Life lately: it’s cold and we’re tired


Up until this past week, my relatives in Urumqi were locked down for over 100 days. Yes, you read that right. A hundred days.

For three months, they could not leave their apartments or their neighborhood compounds, except to go downstairs to participate in mandatory mass Covid testing. They could not go to the grocery store; food and sustenance had to be ordered through a special online platform with limited options. My grandmother was living alone and could not get access to her medication. My cousin was supposed to start a new job in another province and could not get permission to leave.

This past weekend, protests broke out across China following a fire in Urumqi that killed at least 10 people in a high-rise apartment building, most or all of them Uyghurs. The victims had been locked in their apartments, like everyone else. The firetrucks could not get to them in time because the entrance to the apartment building was allegedly locked from the outside by Covid response officials, and access to the building was also blocked off by the residents’ cars, which could not be moved out of the way because they’d been drained of batteries after months of sitting idle. (Here’s a story from NPR about one of the families that died.)

Following the protests, restrictions were loosened slightly. My relatives are now permitted to leave their apartments and walk around the compound, though they can’t leave the compound yet. Every flight that my cousin has tried to book to travel to their new job has been cancelled.

I try to not talk too much about politics on this blog. If you get it, you get it. Even though I’m not an activist or someone whose words have any weight, the things that I say publicly still have potential repercussions for not just me, but the reputation of my employer, the safety of my relatives, and the ability of family members to travel to see their loved ones.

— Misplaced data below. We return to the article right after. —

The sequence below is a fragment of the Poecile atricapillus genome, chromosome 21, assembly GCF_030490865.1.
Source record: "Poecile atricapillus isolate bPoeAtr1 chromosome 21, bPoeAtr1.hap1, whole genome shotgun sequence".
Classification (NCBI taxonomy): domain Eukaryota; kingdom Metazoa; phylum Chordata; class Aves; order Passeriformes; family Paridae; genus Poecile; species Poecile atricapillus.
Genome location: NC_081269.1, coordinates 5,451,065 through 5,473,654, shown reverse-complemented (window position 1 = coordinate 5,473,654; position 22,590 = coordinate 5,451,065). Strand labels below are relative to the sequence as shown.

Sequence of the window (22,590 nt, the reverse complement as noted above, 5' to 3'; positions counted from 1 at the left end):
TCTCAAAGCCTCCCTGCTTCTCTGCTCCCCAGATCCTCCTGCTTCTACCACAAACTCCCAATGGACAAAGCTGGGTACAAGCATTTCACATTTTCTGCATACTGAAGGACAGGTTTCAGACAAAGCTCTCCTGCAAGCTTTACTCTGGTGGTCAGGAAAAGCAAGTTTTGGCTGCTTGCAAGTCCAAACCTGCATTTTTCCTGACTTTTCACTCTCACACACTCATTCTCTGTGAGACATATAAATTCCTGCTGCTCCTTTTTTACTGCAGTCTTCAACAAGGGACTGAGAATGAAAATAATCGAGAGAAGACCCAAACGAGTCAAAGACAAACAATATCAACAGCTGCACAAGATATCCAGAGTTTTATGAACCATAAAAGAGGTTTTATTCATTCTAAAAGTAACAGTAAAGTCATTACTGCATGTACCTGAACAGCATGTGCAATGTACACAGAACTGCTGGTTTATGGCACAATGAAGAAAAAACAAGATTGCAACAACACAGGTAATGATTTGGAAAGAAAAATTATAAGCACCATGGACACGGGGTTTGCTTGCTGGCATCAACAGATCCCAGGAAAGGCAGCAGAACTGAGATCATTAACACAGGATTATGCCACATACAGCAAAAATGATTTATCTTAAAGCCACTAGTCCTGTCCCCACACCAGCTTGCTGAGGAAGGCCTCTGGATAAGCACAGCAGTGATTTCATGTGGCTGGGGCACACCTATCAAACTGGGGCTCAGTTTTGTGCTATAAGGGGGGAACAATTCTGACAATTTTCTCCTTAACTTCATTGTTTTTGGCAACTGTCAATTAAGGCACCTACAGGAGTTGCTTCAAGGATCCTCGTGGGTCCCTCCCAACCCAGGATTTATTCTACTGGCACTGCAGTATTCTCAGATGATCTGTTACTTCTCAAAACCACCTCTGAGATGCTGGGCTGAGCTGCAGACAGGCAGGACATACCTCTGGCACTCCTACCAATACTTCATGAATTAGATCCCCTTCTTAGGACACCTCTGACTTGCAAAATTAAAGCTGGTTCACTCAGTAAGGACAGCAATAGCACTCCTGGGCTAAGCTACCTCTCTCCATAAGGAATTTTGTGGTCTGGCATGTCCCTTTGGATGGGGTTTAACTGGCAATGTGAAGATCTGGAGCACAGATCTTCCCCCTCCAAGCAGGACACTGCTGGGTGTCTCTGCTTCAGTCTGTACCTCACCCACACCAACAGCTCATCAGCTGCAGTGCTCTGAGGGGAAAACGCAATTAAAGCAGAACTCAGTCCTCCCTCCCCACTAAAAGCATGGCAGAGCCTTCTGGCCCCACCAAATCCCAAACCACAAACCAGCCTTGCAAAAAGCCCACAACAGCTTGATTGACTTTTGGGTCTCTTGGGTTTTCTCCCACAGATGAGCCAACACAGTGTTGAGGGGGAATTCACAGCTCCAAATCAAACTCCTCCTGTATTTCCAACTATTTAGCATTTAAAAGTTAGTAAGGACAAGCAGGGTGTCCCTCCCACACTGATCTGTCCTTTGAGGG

So I’ll just say this: we’re tired. And we’re frustrated. And incredulous. We just want our family and millions of other families in Xinjiang to be able to leave their homes freely and walk onto the streets, under the sun, into grocery stores and workplaces and restaurants and malls and cinemas and airports. We just want for them to be able to live normal lives, as human beings deserve to.

So that’s been going on.

Other stressful things: I went to the doctor for the first time in three years. My chronic fatigue had been getting worse over the past year, to the point where I am often so tired that I exhibit flu-like symptoms and am unable to leave the house. I was desperate for answers.

I did a physical checkup (all vitals were normal), and then some labwork. It came back with an enormous iron deficiency, which my doctor suspects is the main cause of the fatigue. I’m scheduled to go back for an iron infusion by IV, which sounds absolutely terrible, but if it works, I’ll take it.

Another major stressor was Turkish Airlines cancelling my upcoming flight to Asia. When I used their website to rebook my flight to a much longer one — involving an eight-hour layover in the middle of the night — my seat was automatically downgraded in the system, yet there was no refund. I called twice, submitted an online form, and messaged them twice on Facebook. It took two weeks for a new ticket to be issued. I’m pretty frustrated with how difficult it was to get help from them, so I probably won’t be flying again with them in the future.

Some other memories from the past month:

Cat-sitting for two cats. Cats are truly magical creatures.


Was gifted a vase, as well as cups, plates and spices from Uzbekistan. Just exquisite!


Went to the Palexert mall to see the new Black Panther. I had no idea that the first scene of the movie (after the prologue) would be set in Geneva. When that title card came up, the entire theatre made confused noises. The movie was enjoyable, and some of the songs were real bangers, especially “Con la Brisa”.

There is obviously no Thanksgiving in Switzerland, so the decor goes straight from Halloween to Christmas every year.

I also recently went to check out the Musée cantonal des Beaux-Arts, or the Cantonal Fine Arts Museum in Lausanne. I have to say, I was a little surprised that there weren’t a ton of exhibitions, just given how massive the museum looks from the outside. Most of the collections are free, and there are maybe two special exhibits that can be accessed with a ticket for 15 francs.


I did appreciate how all the signage at the museum was placed at a lower level so that visitors in wheelchairs could also read them.


For the best museum experience, I would go to Basel. They don’t call it the museum capital of Switzerland for nothing.

Thank goodness it is finally December. I am very much looking forward to the holidays.

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